We Need More Mischief and Whimsy

Eamonn Carey

Design products or sites to be functional, usable … but the piece that can be missing in many cases is pleasure. Something to put a smile on their face—to engage and make them smile. To add some personality.

Play matters. Mischief matters. It lets you light up the reward pathways of the brain.

We have no patience or attention span.

Carey designed an anti-Farmville game called Farm Villain. Created it as a laugh for friends, but it took off. Succeeded in making mischief. Hit a zeitgeist and nerve and sold it.

“People use online and social channels to waste time so why don’t we give them some cool shit to do while they’re there.”

Google does a great job in adding fun to their products. Google Maps examples include directions from the Shire to Mordor answering with Lord of the Rings Quotes or the man disappearing in a UFO if you go over Area 51.

Example provided was with smart car. Someone tweeted a joke saying they saw a Smart Car get pooped on by a bird and totaled it. Smart Car tweeting back, saying it couldn’t have been one bird. It must have been 4.5 million birds. They had actually done the math to see how many it would take to crush their protective frame and included an infographic for good measure.

Burger King ran a campaign to de-friend someone on Facebook for a free whopper. They got notifications “So and so unfriended you … for a free whopper.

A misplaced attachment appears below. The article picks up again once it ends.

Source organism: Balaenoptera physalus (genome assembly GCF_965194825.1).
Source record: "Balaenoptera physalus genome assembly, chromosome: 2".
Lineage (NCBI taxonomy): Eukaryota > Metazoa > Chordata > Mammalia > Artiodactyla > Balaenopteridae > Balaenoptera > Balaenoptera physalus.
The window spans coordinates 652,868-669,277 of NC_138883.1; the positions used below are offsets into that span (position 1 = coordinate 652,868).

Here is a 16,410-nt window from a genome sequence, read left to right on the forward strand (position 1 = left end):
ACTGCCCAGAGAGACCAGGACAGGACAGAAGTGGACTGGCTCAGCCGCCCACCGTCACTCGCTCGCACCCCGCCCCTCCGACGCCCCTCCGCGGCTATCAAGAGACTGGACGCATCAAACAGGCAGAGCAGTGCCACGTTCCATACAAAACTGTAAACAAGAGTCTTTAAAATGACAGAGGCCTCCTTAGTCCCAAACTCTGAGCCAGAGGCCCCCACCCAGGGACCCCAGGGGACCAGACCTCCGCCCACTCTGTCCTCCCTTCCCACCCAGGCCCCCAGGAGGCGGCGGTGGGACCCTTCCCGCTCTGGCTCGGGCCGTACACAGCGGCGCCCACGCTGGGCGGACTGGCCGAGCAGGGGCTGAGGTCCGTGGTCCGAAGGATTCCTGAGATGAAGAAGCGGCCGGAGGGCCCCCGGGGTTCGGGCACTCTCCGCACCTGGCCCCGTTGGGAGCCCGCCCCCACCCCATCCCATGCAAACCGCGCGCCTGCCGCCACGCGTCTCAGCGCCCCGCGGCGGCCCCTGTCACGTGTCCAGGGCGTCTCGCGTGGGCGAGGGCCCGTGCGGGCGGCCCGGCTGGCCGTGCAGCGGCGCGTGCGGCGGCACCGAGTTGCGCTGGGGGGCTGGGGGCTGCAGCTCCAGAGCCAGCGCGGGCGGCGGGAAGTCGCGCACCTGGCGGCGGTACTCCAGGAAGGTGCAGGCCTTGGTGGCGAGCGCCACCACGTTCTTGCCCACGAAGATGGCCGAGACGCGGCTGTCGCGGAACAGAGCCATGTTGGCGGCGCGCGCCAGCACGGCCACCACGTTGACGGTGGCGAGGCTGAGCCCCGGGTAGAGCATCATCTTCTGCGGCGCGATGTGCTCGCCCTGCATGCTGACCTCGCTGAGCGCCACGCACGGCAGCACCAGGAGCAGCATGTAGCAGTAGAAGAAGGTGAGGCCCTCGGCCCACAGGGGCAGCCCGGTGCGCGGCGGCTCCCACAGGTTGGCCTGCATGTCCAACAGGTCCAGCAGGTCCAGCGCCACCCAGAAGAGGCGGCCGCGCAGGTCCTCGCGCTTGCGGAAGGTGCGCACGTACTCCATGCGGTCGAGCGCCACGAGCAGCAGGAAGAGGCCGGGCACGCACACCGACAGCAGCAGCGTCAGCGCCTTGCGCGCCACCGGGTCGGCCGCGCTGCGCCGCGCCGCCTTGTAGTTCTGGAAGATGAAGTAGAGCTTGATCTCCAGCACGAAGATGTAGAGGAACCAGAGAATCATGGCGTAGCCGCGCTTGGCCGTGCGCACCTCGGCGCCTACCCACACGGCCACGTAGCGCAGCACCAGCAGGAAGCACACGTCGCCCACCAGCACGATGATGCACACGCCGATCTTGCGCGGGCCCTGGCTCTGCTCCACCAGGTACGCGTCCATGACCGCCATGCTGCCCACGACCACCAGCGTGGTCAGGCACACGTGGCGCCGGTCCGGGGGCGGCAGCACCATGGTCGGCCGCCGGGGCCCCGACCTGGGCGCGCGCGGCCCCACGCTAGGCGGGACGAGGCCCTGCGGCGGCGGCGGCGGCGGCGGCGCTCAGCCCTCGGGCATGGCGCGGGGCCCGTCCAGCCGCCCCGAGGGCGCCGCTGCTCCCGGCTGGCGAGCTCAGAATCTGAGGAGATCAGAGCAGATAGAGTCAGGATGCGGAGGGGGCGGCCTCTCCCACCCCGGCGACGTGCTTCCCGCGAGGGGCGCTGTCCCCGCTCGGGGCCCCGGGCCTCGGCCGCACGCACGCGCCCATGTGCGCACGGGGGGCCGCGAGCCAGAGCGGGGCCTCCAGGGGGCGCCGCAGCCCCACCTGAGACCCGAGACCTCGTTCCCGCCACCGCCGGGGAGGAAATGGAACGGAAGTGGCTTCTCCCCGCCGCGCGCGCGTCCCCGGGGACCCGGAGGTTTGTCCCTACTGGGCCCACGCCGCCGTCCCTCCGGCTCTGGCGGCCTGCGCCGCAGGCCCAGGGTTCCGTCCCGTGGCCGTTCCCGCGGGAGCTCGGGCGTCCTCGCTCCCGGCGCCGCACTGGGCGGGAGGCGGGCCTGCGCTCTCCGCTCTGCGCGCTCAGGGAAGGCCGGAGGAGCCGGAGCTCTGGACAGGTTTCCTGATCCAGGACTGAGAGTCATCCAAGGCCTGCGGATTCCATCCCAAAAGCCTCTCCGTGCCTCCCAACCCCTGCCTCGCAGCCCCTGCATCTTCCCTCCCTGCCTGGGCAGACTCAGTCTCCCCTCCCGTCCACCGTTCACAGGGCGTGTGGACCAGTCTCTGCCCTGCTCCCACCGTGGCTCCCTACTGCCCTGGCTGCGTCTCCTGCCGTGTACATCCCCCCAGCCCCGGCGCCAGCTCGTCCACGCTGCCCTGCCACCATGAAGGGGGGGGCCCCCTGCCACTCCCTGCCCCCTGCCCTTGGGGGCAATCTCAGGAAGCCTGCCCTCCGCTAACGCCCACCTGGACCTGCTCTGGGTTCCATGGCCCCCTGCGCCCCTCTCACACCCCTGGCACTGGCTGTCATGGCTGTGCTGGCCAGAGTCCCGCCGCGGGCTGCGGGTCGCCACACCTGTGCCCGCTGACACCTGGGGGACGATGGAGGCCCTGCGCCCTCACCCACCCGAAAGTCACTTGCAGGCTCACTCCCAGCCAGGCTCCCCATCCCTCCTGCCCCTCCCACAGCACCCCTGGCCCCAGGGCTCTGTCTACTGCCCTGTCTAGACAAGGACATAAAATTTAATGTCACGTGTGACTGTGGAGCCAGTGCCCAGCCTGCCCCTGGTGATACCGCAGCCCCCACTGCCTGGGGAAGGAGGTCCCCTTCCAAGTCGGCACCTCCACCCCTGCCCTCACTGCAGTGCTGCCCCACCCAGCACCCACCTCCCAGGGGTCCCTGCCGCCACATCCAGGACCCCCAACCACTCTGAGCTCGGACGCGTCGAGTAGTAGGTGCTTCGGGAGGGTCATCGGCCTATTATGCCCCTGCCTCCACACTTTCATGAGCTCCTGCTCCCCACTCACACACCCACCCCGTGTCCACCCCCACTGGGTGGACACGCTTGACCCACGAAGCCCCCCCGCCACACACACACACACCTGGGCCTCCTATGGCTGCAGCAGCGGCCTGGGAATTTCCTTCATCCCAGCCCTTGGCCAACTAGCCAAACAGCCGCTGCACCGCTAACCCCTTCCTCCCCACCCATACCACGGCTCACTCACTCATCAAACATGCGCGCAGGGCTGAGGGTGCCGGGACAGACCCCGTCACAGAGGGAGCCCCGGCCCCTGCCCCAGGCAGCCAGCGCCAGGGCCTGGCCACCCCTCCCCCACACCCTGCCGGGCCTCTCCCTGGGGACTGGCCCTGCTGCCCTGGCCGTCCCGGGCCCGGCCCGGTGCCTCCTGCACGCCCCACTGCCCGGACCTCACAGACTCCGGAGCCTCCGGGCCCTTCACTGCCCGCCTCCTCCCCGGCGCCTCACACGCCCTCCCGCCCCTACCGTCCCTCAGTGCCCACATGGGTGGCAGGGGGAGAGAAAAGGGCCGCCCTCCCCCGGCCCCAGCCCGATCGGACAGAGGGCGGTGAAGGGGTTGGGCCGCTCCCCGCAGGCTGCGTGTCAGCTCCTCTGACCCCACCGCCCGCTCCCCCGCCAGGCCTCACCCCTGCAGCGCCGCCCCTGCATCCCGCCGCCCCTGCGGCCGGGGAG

So how do you get started?

  • You have to try.
  • Have a personality.
  • Delight them.
  • Make your visuals sing
  • It can be simple. Really simple. Example: Uber on Halloween, cars are witches on broomsticks
  • Show empathy
  • Be more human
  • Manipulate existing things
  • Create bliss
  • The easiest way to be funny is to work with other people
  • Don’t be a dick
  • Be memorable

Email is the Devil and Must Be Vanquished

Brian Braiker
Hazel Swayne
Pramit Nairi
Rachel Kaplowitz

Well, dear readers. I believe this panel is more about personal email, or work communication, but I figured this would be a good lesson to all of us on the noise that occurs in the inbox. Also, we can learn about what about email causes anxiety and work to avoid that with our subscribers. Here we go…

Pramit Nairi

Email fragments the day with constant interruptions. Causes anxiety and requires you to triage just to keep up. Requires you to work hard to get to the stuff that matters.

How to fix it:

  1. Have office hours
  2. Group working session
  3. Shared workspaces—even if virtual like wikis, etc.

Rachel Kaplowitz

Email is great for sending, but horrible for sharing.

  • Shelf life: If you’re going to send something that they’ll need to access more than 24 hours from sending, you need something that’s more searchable.
  • Audience: No way for people to discover shareable content in email outside of the people you send to.
  • Impact: Hard to create momentum with email.
  • Timing: Email isn’t designed to go back to an email more than 24 hours after it has been sent.

Hazel Swayne

2,473,455 Emails sent in 1 second

6 Reasons Marriages (and Email Relationships) Fail!

  1. Not taking responsibility